How To Detect Asbestos In Homes

Although Asbestos has not been used in construction over the past few decades, its usage for many years means that it is still present in buildings. This mineral was popular because it is resistant to chemicals and heat. Because of that, there is a significant amount that is still stored in various buildings. That is the reason everyone has to know the importance of detecting asbestos in homes and other structures. Let us look at a few facts you may want to know about it and how to detect it in a building.

Various Types of Asbestos

There isn’t much difference between white, brown, and blue asbestos. However, the white type has curly fibers that are not easy to separate. The white to grey colored fibers intertwine to form a complex structure. The brown type is mostly found in sprayed insulation materials while the blue type is considered the most dangerous and carcinogenic of the three.

Exposure to these materials affects the body in various ways too. For example, the various types of asbestos can lead to asbestosis, lung cancer, and mesothelioma. Because of that, it is important to protect yourself from these materials, and that is the reason you should start by knowing how to identify them.

How to Identify Asbestos

Houses that were constructed before the 1980s are more likely to have asbestos than those that were built more recently. If a house has a steel frame or is installed with boilers with thermal insulation, the risk is higher too. Although it may be difficult to identify the real location of this mineral, you can always contact a certified professional analyst to do it. The analyst must be approved by the National Association of Testing Authorities too. However, you need to know that asbestos can only be dangerous when it emits fibers. If it is intact, you may want to leave it in place.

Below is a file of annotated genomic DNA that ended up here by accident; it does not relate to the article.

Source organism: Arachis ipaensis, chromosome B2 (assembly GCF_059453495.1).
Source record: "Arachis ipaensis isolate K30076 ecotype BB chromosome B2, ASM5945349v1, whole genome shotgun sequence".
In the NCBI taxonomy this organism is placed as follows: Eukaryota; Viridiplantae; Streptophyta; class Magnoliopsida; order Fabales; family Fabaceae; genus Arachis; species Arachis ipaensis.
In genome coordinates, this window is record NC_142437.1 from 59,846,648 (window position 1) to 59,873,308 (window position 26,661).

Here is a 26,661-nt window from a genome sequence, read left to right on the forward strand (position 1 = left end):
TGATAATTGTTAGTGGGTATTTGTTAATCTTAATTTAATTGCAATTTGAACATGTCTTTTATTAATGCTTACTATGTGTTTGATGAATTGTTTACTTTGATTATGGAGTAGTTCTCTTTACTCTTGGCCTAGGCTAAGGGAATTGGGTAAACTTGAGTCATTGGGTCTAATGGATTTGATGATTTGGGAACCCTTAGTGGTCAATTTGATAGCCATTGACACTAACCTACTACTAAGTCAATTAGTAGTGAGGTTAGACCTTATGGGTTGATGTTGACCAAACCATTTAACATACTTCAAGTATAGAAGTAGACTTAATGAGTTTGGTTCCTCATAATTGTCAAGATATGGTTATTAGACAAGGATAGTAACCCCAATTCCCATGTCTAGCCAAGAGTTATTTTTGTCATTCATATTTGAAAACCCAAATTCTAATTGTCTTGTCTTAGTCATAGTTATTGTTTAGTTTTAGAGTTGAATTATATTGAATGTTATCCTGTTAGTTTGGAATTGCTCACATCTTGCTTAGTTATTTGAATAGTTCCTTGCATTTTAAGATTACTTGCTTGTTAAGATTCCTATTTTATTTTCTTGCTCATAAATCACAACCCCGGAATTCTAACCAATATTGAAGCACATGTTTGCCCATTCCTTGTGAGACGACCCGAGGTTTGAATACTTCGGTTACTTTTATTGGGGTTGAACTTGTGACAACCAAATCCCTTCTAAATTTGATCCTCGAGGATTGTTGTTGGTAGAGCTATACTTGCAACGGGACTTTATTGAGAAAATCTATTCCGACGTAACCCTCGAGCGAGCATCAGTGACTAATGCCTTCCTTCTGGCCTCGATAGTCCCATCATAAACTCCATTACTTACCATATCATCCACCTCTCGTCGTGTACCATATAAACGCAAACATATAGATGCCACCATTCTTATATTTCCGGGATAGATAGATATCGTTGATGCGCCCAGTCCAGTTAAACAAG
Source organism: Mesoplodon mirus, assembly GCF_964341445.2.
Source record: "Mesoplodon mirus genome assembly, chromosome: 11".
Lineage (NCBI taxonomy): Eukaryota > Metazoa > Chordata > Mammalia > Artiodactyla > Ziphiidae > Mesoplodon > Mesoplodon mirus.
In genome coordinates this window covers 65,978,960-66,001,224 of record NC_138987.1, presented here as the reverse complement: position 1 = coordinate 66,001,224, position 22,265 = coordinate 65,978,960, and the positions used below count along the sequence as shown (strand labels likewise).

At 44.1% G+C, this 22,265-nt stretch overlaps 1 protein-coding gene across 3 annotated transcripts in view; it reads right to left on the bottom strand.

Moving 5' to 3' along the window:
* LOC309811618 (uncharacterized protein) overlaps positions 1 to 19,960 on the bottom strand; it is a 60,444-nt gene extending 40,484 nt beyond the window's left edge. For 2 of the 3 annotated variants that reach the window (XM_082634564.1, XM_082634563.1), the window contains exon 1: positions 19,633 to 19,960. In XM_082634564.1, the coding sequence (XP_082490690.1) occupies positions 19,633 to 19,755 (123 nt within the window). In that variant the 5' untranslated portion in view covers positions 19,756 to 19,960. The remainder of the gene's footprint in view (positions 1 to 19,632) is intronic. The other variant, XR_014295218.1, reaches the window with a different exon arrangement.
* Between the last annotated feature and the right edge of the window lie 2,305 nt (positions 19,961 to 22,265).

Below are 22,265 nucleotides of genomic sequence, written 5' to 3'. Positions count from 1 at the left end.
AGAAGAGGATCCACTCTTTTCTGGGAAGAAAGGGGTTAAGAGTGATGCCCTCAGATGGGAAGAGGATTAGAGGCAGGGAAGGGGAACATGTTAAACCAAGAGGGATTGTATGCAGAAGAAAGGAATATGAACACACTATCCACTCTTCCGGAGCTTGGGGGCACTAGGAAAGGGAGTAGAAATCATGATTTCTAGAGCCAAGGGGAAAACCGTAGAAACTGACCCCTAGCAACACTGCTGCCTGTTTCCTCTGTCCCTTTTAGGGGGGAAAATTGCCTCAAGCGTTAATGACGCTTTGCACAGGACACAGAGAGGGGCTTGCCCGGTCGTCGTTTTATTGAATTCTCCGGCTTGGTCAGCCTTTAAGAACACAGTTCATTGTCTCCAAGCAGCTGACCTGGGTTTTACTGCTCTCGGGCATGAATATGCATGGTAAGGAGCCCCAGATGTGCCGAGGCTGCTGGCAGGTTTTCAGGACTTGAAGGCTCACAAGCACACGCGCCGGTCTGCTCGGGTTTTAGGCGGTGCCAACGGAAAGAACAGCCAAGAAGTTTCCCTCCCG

Where to Look for It

Corrugated cement roofs and exterior cement cladding that were constructed before the 1980s are the main sources of asbestos in homes. The insulation used in heaters and stoves have also been tested and proven to contain high amounts of this substance. Loosely-bound asbestos can also be found in carpet underlay products and ceiling insulations. If you are not sure about the safety in your building, call a professional immediately to carry out tests. You may also want to check the date of manufacture of some of the appliances that you use at home to be sure that they contain no asbestos.

Removing or maintaining asbestos cement from your house is one of the immediate solutions to this problem. If you notice that it is getting lose and the fibers are likely to be blown into the air, it is time to act immediately. However, it is a good thing that regardless of where you live, finding a professional to help you identify and remove asbestos is not a difficult task. Be sure to contact a professional who is licensed by the relevant authorities in your state to carry out such duties.